Poor Nutrition at Age 3 and Schizotypal Personality at Age 23: The Mediating Role of Age 11 Cognitive Functioning
ABSTRACT Poor prenatal nutrition has been associated with schizophrenia spectrum disorders in the Netherlands and China, and it has been suggested that perinatal and postnatal nutritional factors lead to the development of schizophrenia and the exhibition of schizotypal traits later in life. There appears to be no prior research on the existence of possible factors that may mediate the relationship between malnutrition and schizophrenia spectrum disorders or whether this association is a direct one. The authors tested the hypothesis that low IQ mediates the relationship between early childhood malnutrition and adult schizotypal personality.
Participants were drawn from a birth cohort of 1,795 boys and girls who were followed prospectively. Objective indicators of malnutrition (anemia and stunting) were assessed at age 3. Verbal and performance intelligence were assessed at age 11, and schizotypal personality was assessed at age 23.
Both stunting and anemia at age 3 were associated with low IQ at age 11. Low performance IQ at age 11 was associated with increased interpersonal and disorganized features of schizotypal personality at age 23. Poor performance IQ was found to mediate the relationship between poor nutrition at age 3 and interpersonal and disorganized features of schizotypy at age 23. Findings in female participants were replicated in male participants.
Given that poor nutrition is an alterable risk factor, these findings suggest that nutritional enhancements may improve brain functioning and possibly reduce some features of schizotypal personality disorder.
- SourceAvailable from: Husamettin Vatansev
- [Show abstract] [Hide abstract]
ABSTRACT: Individuals with schizotypal personality disorder (SPD) often present with cognitive impairment similar, but of a lesser magnitude to, what is seen in schizophrenia. Cognitive dysfunction combined with social and perceptual disturbances, which are the hallmarks of this disorder, are directly related to substantially lower functioning. There is no FDA-approved medication for cognitive deficits in SPD; however, potential agents, including α2a and dopamine agonists, are under investigation. Cognitive remediation therapy (CRT) is a behavioral treatment that has been shown to improve cognitive and psychosocial functioning in individuals with schizophrenia. Application of CRT in this population is novel and more large-scale studies are needed, but this treatment holds promise for the cognitive and social deficits of SPD. There may be a synergy between cognitive remediation and cognitive enhancers such as the α2a agonist guanfacine; research in this area is nascent. Lifestyle modifications such as the use of memory aids, planners, and structured schedules, as well as exercise, may be beneficial for cognitive functioning in this population. Additionally, social skills training in a psychotherapeutic setting can be helpful. Patients frequently present with comorbid mood and anxiety symptoms, and standard SSRI treatment to ameliorate symptoms can have a positive secondary effect on cognitive functioning. For the patient with psychotic-like features, treatment with atypical antipsychotics may also improve overall functioning.12/2014; 1(4). DOI:10.1007/s40501-014-0027-0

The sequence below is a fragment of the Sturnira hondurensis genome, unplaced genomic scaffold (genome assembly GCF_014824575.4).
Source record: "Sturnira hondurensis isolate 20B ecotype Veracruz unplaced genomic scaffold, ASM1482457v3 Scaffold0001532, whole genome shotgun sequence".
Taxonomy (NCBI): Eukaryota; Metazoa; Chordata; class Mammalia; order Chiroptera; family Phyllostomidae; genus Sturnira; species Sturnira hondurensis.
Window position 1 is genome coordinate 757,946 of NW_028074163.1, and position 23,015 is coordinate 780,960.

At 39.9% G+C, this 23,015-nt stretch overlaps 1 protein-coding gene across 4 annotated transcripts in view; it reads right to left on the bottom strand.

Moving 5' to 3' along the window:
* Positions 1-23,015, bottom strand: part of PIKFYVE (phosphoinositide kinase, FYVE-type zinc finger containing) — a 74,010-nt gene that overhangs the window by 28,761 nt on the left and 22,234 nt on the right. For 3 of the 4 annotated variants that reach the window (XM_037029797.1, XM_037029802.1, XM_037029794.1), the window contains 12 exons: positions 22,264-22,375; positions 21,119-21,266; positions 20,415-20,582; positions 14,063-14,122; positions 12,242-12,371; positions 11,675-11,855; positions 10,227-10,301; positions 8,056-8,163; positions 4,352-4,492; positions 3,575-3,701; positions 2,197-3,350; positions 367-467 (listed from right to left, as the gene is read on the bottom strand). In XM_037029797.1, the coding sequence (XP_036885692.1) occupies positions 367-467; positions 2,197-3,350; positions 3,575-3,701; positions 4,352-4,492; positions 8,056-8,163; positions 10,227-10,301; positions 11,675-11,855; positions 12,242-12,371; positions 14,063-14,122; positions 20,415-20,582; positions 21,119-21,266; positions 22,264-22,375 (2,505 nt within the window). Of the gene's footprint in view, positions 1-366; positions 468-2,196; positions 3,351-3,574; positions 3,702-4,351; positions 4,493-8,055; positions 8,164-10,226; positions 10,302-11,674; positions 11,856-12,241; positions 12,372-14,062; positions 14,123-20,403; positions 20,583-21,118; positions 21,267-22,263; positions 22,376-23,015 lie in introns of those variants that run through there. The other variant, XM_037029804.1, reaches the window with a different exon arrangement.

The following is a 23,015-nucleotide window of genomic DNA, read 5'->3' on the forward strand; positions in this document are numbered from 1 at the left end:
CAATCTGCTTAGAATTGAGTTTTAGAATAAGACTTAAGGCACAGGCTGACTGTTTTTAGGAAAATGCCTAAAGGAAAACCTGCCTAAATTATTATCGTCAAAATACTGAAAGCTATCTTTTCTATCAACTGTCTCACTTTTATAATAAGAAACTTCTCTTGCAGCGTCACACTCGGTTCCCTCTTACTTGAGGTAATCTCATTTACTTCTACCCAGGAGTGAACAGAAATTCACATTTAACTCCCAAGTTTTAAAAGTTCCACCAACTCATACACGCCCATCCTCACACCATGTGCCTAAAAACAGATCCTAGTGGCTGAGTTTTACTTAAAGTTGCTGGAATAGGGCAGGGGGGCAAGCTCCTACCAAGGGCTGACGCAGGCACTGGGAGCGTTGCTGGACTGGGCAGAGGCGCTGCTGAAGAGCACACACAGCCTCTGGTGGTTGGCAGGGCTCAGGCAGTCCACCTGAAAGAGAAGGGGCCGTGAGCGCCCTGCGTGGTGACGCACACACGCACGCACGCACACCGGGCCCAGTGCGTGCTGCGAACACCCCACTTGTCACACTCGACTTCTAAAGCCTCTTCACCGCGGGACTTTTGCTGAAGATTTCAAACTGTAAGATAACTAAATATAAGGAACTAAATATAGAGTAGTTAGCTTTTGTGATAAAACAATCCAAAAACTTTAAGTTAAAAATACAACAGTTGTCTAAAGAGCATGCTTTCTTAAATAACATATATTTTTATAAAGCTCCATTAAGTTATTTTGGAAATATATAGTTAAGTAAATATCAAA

- [Show abstract] [Hide abstract]
ABSTRACT: This chapter surveys the existing state of knowledge about personality disorders (PDs) in the first two decades of life and proceeds in seven sections. The first section reviews the history of PDs in the DSM system, summarizes the nature of the PD diagnoses in DSM-IV and DSM-5 Section II, and addresses the still-controversial status of PDs in youth. The second section offers a conceptual framework for describing and explaining the nature of personality pathology in youth; this framework takes into account the ways that personality traits, mental representations, coping strategies, and life narratives may become disturbed in PDs earlier in life. The third section presents several dimensional personality models as diagnostic alternatives to the categorical model of PDs and reviews the trait-based dimensional model for PD offered in Section III of DSM-5. The fourth section of this chapter provides a synopsis of recent research on the epidemiology of PDs, comorbidity among PDs, and links between PDs and other psychiatric disorders. The fifth section charts what is known about the stability of early personality pathology and associated life outcomes. The sixth section surveys what is known about the etiology of PDs in general in childhood and adolescence and addresses the etiology of specific PDs: Cluster A PDs (paranoid, schizoid, and schizotypal); borderline PD, antisocial PD, psychopathy, and narcissism; and the Cluster C PDs (avoidant, dependent, and obsessive-compulsive). The seventh section concludes the chapter with suggestions for future research on PDs in youth.Child Psychopathology, Third edited by E. J. Mash & R. A. Barkley, 07/2014: chapter Personality Disorders in Children and Adolescents: pages 848-896; Guilford., ISBN: 978-1-4625-1668-1